Departamento de
Traducción e Interpretación


Tema:   Autor. Edward Lear. Lewis Carroll. Reino Unido. Humor. Juego palabras. Literatura. Género. Problema.
Autor:   Orero, Pilar
Año:   2003
Título:   The Translation of Nonsense Literature: Edward Lear and Lewis Carroll
Lugar:   Manchester
Editorial/Revista:   University of Manchester
Idioma:   Inglés.
Tipo:   Tesis.
Resumen:   This thesis will contribute to the study of the limits of effability in translation and the wide range of interpretations that can be given to this term. Every linguistic manifestation in one language can be "expressed" in another, but not necessarily in the same form. The question 'How is nonsense translated?' or 'How does one translate what deliberately does not make sense?' can be broken down into partial questions: How does one translate what is deliberately ambiguous (e.g. puns)? How does one have to read, i.e. "understand", a hapax word in order to find or create another one? How does one reconcile the demands of prosody with nonsense writing? Can all source language forms of wordplay be matched culturally and linguistically in the target language? The answers to these questions also offer us some insights into the translator's attitude to the challenge of nonsense translation. By examining what translators have done, we hope to understand why they did it. The purpose of this study then is to explore the many different ways in which nonsense has been translated. Once this is done the differences among translations of the same source text are taken into consideration. At this stage it would be appropriate to bring in external considerations of history, culture and publishers' intentions, which can provide motivations for existing differences in approaches and techniques of translation. The thesis is designed in two parts, a first theoretical and descriptive part and a second analytical part leading to a presentation and discussion of findings. Chapter 1 examines the phenomenon of literary nonsense writing in European literature and establishes it as a universal feature with varying intensity of manifestation in a number of European literatures. Chapter 2 reviews the critical literature on nonsense with particular reference to the works of Lewis Carroll and Edward Lear. Chapter 3 defines the various forms of nonsense translators have to deal with. This is done in two stages: first with an identification and critically analysis of the nonsense devices and production techniques described by some of the contemporary scholars already introduced in Chapter 2. This is followed by my own detailed categorisation of rhetorical devices found in nonsense literature, subdividing them into devices which are frequently present in nonsense writing, devices which contribute to and support nonsense, and finally devices which actually create nonsense and which constitute the real problem areas of translation. The welter of devices is then regrouped according to the linguistic operation involved in their production into devices which require a modification of existing language, those which rely on alternative interpretations (polysemy and ambiguity), and finally those which involve the creation of neologisms. With the analytical categories established in Chapter 3, Chapter 4 justifies and characterises the corpus of the eleven translations of selected works of Carroll and Lear chosen for the study of different techniques of translation of nonsense. The second part of the thesis consists of actual analyses, in four chapters, of four different types of nonsense writing. Since this thesis could not rely on previous models of nonsense translation, the methods of analysis employed may be subjected to a critical examination in order to establish guidelines for similar studies in future. Chapter Five analyses six translations of Carroll's "Jabberwocky". Chapter 6 is devoted to the different techniques of translation of Lear's limericks. Chapter 7 examines what may be considered the cumulative effect of nonsense arising in the dialogues between Alice and the many fabulous creatures she encounters. Chapter 8 deals with other incidents of linguistic nonsense in both Lear's prose stories and in Carroll's Alice books not dealt before. Chapter 9 reverses this process and attempts to identify the full range of translations techniques employed by the 11 translators in the pursuit of their overall strategies chosen for dealing with these unusual texts. This change of focus will lead to a clear identification and differentiation of the various techniques chosen by the translators of Carroll and Lear. [Source: Author]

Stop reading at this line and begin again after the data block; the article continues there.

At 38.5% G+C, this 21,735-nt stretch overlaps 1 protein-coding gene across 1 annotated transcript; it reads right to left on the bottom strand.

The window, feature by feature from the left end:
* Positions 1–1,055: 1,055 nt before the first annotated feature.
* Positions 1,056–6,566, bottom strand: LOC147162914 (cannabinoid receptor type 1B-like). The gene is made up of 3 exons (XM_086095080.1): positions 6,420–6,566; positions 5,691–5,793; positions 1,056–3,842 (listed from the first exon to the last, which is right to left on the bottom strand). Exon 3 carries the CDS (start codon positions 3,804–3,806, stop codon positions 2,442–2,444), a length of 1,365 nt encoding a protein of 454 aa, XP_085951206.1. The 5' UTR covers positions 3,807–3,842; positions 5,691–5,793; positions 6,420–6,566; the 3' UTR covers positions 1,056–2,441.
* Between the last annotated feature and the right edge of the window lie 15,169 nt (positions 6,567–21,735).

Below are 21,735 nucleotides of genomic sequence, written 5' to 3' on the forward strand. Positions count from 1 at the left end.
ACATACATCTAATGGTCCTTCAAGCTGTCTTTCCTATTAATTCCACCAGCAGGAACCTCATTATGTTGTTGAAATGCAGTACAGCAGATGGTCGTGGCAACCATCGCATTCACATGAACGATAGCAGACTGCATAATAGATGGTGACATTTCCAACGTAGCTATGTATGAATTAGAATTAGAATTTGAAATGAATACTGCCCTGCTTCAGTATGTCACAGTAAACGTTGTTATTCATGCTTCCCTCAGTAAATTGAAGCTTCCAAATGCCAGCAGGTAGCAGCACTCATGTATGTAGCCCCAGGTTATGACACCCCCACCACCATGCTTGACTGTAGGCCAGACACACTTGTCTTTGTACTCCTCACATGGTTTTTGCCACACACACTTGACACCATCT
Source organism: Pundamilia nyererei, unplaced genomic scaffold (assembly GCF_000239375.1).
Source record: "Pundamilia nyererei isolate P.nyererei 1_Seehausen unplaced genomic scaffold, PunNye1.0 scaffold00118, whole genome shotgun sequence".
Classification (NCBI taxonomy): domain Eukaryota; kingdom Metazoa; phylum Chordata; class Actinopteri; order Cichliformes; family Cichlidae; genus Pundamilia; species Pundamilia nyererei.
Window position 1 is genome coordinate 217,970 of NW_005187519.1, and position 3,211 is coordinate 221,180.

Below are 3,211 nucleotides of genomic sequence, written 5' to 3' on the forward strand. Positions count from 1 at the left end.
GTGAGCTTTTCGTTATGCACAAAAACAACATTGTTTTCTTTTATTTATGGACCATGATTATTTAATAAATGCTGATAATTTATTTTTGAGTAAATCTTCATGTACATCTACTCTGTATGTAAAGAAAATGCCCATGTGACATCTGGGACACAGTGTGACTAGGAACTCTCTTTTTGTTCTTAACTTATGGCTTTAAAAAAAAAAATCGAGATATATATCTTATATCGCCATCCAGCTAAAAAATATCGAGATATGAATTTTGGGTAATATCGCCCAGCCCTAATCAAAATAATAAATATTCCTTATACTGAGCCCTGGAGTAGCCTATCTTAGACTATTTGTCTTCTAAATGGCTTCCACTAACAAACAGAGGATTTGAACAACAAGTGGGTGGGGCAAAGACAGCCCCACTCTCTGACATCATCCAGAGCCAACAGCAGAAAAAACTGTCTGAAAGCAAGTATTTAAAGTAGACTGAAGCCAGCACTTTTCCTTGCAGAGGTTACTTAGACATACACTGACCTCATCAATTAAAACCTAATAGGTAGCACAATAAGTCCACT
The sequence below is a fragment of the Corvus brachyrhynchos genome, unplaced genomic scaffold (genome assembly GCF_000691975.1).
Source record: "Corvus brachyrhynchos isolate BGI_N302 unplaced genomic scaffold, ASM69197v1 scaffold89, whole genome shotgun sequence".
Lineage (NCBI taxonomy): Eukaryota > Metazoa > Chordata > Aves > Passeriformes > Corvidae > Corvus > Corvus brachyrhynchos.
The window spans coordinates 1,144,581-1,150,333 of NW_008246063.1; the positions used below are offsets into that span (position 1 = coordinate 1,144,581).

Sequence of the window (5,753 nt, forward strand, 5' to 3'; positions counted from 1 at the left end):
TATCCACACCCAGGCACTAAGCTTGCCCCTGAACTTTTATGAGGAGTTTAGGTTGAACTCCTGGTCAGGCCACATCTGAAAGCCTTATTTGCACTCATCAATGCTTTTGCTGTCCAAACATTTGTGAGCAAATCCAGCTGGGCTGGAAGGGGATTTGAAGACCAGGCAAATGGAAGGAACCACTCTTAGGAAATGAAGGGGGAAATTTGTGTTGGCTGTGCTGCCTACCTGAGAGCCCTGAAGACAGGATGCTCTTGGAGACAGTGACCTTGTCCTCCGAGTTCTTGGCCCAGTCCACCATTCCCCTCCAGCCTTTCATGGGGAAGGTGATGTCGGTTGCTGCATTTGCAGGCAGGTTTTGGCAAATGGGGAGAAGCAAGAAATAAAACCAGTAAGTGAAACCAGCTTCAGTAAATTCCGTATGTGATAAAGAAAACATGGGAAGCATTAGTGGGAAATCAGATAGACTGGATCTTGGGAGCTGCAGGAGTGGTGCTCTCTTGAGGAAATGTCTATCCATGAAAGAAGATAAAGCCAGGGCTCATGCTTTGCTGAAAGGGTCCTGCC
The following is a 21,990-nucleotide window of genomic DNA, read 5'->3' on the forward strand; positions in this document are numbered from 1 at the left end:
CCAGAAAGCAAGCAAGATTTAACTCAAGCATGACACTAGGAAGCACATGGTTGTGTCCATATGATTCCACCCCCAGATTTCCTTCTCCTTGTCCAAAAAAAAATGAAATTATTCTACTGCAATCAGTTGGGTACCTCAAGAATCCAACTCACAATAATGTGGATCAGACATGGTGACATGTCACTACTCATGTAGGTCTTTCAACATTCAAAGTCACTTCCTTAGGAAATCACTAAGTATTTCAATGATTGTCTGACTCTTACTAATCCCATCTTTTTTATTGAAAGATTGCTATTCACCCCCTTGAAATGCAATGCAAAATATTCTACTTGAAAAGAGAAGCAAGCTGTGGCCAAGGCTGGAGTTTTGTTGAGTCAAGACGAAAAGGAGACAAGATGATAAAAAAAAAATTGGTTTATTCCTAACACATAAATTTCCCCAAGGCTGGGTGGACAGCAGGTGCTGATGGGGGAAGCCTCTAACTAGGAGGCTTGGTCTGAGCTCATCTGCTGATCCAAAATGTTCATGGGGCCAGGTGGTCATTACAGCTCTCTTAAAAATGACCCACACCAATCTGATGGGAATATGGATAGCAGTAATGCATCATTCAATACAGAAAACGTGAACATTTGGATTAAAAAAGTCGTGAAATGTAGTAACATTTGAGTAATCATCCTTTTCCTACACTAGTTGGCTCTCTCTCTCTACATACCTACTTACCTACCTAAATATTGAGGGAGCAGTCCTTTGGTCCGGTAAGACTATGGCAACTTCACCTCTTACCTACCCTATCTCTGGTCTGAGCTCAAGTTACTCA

2001-2019 Universidad de Alicante DOI: 10.14198/bitra
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